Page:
I love, love, love this new gem by Levels, a trio that has spun off from Clearwater's Tres Bien and features Cody Wilson (guitar and vocals), Roxor Evensen (bass and vocals) and Mikey Bostinto (drums, vocals). The video for their new single (directed by Eric Ekman) should be on your regular rotation of Halloween entertainments. Expertly edited and gory as hell, it finds the musicians reborn as the undead in a dive bar with an appropriately zombie-like audience. Realistic makeup and effects replete with icky closeups elicit both shudders and chuckles. My favorite sight gag is when Bostinto loses his hand, casually jabs a drumstick into his stump and keeps on playing. The tune is an instant classic — melodically infectious, ass-kicking power pop with a ghostly background vocal — hoo, hoo, hoo, hoo, hoo — and other deft touches that will haunt you for days.

JERRY DUFRAIN | DJ Lazy, Orpheum co-owner
Frontier Ruckus, Deadmalls & Nightfalls (2010) Some of the best folk/singer-songwriter music I’ve heard in the last five years. Also, always reminds me of my friend J. Rumsfeld III (Jeremy Rowland).

Timeflies — An electronic hip-pop duo from NY coming to the Orpheum November 4.

Mares of Thrace, The Pilgrimage (2012) Female extreme metal makes me smile.

KEITH ULREY | Microgroove, New Granada Records
This week sees the release of Get There by Minor Alps, an unlikely duo featuring Juliana Hatfield and Mathew Caws (of Nada Surf). I am 100% loving this record. I've continued to follow JH through every release, including some ups and downs. Get There is a MAJOR up in my book. Like Jenny & Johnny without the fluff. Official Video for "I Don't Know What To Do With My Hands" below...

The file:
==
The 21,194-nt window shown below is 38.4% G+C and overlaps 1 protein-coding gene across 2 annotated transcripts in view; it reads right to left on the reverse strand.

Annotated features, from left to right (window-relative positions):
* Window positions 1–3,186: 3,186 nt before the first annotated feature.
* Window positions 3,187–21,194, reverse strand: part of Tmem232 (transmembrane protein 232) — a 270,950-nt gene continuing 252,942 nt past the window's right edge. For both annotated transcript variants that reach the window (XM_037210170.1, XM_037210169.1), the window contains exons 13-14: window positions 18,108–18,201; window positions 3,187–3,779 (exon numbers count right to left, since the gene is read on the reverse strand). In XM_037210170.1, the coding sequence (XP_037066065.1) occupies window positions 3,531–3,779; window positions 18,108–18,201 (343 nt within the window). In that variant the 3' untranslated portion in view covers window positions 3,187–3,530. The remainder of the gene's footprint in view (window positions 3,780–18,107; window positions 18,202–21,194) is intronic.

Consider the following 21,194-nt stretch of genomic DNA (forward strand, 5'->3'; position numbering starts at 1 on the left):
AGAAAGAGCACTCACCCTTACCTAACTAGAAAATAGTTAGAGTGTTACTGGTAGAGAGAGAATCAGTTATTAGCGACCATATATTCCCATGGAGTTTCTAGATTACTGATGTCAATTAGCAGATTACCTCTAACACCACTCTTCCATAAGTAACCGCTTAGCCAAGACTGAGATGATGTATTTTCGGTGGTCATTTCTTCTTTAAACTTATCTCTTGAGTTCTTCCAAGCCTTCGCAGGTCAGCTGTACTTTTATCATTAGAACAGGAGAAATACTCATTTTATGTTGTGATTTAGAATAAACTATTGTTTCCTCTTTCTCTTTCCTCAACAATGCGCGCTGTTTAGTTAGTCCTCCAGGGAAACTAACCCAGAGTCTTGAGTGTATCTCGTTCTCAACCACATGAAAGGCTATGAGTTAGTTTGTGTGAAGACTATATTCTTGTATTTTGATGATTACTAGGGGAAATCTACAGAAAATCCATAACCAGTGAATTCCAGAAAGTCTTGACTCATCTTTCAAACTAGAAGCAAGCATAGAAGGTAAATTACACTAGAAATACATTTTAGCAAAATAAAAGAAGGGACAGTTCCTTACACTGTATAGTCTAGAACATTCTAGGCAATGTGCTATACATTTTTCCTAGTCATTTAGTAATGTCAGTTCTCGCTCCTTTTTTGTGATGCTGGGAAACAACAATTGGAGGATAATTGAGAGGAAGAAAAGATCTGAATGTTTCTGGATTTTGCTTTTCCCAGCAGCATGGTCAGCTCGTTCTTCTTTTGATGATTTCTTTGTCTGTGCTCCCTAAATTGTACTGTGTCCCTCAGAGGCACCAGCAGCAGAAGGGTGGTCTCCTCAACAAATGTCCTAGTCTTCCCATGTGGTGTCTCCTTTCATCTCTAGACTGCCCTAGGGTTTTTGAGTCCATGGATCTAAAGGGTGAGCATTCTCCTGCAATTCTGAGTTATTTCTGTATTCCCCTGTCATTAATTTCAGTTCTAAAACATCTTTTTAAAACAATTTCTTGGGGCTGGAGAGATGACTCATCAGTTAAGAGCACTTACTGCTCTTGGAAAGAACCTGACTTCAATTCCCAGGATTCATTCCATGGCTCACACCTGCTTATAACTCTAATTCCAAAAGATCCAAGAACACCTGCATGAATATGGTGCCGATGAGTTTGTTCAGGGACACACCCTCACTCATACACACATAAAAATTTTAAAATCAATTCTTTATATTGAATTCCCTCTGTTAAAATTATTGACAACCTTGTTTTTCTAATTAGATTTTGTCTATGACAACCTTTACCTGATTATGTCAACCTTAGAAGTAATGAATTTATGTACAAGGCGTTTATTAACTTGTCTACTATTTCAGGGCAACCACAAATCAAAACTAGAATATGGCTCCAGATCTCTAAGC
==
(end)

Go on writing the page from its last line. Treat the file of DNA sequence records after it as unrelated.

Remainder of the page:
RAY ROA | founder, Suburban Apologist; freelance local music correspondent, CL & TBT.
The Snails, "Call On Me" (2013) It's always cool when music comes out of a city that is kind of juxtaposed to the sound coming out of the speakers. It's double good when the deliverers of said noise look nothing like they should, either. That's the case with Philadelphia-based outfit The Snails. I saw that they'd been booked to play a January 2014 show with The Duppies from Orlando, and hearing the five, nerdy white dudes (that's discrimination if I've ever written it) who make up The Snails makes me smile. "Call On Me" is from a split with King Django, and is easy-going, sunny, and will surely be welcome when the band comes to New World Brewery on January 10.